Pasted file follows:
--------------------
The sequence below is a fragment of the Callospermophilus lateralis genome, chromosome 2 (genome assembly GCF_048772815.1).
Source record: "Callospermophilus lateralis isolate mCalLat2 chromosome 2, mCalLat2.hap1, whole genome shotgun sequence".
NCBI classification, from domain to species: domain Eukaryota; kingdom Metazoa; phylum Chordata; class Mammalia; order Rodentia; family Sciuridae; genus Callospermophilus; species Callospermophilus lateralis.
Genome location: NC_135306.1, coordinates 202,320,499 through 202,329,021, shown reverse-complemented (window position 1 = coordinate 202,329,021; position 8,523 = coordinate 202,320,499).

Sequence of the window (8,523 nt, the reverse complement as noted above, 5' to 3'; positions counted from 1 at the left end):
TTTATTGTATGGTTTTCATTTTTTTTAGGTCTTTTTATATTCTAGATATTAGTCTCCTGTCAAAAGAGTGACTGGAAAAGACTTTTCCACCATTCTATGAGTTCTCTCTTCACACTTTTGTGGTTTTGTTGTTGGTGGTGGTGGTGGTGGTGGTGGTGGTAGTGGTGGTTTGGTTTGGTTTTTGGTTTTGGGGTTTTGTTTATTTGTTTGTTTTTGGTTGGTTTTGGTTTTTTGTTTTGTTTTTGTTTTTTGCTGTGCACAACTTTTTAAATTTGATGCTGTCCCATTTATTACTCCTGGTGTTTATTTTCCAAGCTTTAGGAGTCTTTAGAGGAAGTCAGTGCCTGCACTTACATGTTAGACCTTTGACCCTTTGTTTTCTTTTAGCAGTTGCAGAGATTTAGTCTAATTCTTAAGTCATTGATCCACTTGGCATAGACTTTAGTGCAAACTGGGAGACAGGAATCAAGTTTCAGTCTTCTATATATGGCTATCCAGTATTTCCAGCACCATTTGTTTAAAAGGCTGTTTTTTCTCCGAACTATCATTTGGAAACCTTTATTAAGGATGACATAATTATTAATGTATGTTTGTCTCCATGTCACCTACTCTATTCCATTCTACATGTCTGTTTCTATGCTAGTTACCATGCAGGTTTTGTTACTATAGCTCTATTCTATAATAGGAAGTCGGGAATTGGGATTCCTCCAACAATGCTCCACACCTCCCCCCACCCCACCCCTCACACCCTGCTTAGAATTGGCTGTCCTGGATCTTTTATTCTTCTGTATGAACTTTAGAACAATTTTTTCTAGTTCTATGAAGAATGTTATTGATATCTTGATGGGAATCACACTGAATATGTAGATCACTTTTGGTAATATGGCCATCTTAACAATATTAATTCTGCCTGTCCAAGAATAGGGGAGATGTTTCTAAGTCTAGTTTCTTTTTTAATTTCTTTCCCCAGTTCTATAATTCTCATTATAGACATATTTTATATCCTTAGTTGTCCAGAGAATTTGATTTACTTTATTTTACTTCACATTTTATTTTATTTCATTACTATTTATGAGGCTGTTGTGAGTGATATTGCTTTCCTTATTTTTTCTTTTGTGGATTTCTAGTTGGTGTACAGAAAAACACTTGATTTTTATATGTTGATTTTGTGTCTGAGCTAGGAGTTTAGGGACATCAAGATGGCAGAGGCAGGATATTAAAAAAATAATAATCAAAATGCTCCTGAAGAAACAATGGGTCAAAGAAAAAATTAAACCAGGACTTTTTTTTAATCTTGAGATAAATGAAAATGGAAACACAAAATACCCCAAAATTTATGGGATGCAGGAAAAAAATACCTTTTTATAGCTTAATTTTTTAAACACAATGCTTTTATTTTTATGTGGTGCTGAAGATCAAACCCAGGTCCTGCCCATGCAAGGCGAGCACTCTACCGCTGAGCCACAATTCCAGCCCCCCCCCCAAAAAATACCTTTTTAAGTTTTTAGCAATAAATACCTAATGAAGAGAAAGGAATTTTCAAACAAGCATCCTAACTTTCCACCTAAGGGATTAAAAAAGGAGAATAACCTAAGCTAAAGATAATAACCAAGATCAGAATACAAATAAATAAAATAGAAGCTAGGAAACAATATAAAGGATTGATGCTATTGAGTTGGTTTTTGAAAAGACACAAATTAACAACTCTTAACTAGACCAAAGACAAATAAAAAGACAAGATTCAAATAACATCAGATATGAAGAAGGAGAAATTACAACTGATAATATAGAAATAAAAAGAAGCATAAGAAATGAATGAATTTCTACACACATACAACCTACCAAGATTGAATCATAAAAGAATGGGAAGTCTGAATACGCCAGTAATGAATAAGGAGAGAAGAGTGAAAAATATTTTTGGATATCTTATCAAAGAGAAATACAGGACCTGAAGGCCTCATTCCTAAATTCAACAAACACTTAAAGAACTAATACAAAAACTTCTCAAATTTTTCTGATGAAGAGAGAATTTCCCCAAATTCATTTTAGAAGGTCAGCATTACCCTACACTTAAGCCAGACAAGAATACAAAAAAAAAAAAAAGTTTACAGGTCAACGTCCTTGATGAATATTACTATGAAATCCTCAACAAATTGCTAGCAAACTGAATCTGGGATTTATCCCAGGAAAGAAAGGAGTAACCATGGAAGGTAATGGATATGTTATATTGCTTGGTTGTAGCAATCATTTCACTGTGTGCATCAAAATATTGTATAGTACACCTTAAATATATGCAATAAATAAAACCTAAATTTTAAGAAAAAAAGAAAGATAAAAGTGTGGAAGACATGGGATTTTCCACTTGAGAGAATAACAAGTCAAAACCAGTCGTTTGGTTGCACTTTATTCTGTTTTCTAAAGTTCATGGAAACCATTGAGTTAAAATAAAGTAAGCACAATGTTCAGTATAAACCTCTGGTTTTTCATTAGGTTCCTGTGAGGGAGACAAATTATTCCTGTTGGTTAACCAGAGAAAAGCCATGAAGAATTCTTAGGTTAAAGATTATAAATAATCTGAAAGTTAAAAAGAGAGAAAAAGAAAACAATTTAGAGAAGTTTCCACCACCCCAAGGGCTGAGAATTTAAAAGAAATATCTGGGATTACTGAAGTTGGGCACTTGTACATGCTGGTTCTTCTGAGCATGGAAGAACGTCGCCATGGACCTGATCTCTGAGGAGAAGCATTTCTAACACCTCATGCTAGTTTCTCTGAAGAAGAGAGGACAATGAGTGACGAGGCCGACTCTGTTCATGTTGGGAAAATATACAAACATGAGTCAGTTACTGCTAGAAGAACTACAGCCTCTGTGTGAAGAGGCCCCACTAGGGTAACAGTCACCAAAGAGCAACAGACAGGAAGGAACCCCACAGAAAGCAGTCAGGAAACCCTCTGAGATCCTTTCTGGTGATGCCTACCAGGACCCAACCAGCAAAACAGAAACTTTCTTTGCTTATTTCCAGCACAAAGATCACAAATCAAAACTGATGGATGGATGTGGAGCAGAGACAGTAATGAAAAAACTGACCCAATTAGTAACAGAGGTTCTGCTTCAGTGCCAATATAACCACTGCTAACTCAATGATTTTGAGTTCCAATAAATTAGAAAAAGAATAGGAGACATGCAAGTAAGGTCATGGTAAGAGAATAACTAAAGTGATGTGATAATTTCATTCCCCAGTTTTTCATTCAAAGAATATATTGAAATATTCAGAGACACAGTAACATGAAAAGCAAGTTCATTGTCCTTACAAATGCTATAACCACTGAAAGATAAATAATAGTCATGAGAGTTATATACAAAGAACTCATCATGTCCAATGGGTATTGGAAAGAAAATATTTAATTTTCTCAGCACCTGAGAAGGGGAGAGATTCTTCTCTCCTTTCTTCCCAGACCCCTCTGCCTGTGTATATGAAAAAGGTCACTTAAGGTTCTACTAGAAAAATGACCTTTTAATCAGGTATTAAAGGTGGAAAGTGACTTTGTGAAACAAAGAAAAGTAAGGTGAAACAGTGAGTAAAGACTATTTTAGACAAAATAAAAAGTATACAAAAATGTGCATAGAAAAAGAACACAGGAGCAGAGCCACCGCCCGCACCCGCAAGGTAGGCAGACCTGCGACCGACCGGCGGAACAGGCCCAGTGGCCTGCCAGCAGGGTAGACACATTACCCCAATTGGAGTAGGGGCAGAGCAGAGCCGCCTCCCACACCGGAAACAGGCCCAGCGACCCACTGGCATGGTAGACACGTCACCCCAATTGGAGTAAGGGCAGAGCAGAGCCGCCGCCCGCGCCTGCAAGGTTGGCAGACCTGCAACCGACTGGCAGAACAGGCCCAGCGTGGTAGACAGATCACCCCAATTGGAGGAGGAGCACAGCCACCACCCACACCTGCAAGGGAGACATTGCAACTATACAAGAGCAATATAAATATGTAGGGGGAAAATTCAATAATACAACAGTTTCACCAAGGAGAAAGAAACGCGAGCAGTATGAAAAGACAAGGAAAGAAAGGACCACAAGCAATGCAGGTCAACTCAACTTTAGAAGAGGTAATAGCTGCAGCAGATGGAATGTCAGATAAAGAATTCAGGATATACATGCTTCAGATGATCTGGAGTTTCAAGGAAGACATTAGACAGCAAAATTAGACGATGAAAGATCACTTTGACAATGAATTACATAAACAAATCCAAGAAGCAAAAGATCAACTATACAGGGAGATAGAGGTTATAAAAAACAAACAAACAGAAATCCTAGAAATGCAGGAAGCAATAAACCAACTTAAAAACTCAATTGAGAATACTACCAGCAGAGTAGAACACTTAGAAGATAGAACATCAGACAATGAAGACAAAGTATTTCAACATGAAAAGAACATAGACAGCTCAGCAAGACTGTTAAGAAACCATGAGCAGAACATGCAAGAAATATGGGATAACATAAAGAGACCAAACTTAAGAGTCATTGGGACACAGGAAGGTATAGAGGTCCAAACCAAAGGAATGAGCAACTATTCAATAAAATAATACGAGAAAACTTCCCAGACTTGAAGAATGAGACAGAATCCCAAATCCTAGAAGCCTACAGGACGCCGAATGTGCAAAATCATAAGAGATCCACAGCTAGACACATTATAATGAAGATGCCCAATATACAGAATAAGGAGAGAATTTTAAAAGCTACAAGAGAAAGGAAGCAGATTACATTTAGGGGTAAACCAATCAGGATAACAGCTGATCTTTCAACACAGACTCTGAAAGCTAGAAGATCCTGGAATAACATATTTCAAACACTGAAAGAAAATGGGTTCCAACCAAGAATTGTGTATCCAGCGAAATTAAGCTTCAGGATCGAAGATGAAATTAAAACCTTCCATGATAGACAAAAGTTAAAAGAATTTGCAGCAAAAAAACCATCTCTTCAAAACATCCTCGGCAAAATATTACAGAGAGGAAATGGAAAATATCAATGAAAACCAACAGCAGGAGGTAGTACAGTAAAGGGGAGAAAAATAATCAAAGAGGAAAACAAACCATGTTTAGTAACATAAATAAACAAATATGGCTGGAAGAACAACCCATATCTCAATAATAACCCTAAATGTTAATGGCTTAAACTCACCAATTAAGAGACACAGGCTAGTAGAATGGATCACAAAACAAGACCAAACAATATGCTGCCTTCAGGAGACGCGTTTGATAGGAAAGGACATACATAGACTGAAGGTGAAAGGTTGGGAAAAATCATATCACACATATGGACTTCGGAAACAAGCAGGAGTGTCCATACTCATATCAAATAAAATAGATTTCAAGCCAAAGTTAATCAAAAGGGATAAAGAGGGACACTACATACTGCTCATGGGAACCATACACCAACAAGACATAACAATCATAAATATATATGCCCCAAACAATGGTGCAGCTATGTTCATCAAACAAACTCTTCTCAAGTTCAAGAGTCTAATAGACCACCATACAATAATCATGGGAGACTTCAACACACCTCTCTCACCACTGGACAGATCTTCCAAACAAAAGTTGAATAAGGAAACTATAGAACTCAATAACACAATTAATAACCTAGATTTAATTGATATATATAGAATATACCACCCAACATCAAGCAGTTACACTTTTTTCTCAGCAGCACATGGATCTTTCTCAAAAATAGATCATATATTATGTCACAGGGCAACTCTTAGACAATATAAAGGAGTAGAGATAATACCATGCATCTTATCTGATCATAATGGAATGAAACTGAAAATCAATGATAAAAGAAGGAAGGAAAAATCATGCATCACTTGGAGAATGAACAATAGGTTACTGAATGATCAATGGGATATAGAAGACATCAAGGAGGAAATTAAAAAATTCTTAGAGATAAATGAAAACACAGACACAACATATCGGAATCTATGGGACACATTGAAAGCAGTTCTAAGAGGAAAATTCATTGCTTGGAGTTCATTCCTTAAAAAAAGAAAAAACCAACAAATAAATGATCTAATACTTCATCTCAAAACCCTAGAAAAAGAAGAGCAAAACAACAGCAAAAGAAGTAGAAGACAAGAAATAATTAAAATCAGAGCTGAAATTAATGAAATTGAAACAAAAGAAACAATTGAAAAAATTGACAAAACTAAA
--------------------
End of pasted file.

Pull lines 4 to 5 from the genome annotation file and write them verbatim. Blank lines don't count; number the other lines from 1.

Genome location: NC_135306.1, coordinates 202,320,499 through 202,329,021, shown reverse-complemented (window position 1 = coordinate 202,329,021; position 8,523 = coordinate 202,320,499).

Sequence of the window (8,523 nt, the reverse complement as noted above, 5' to 3'; positions counted from 1 at the left end):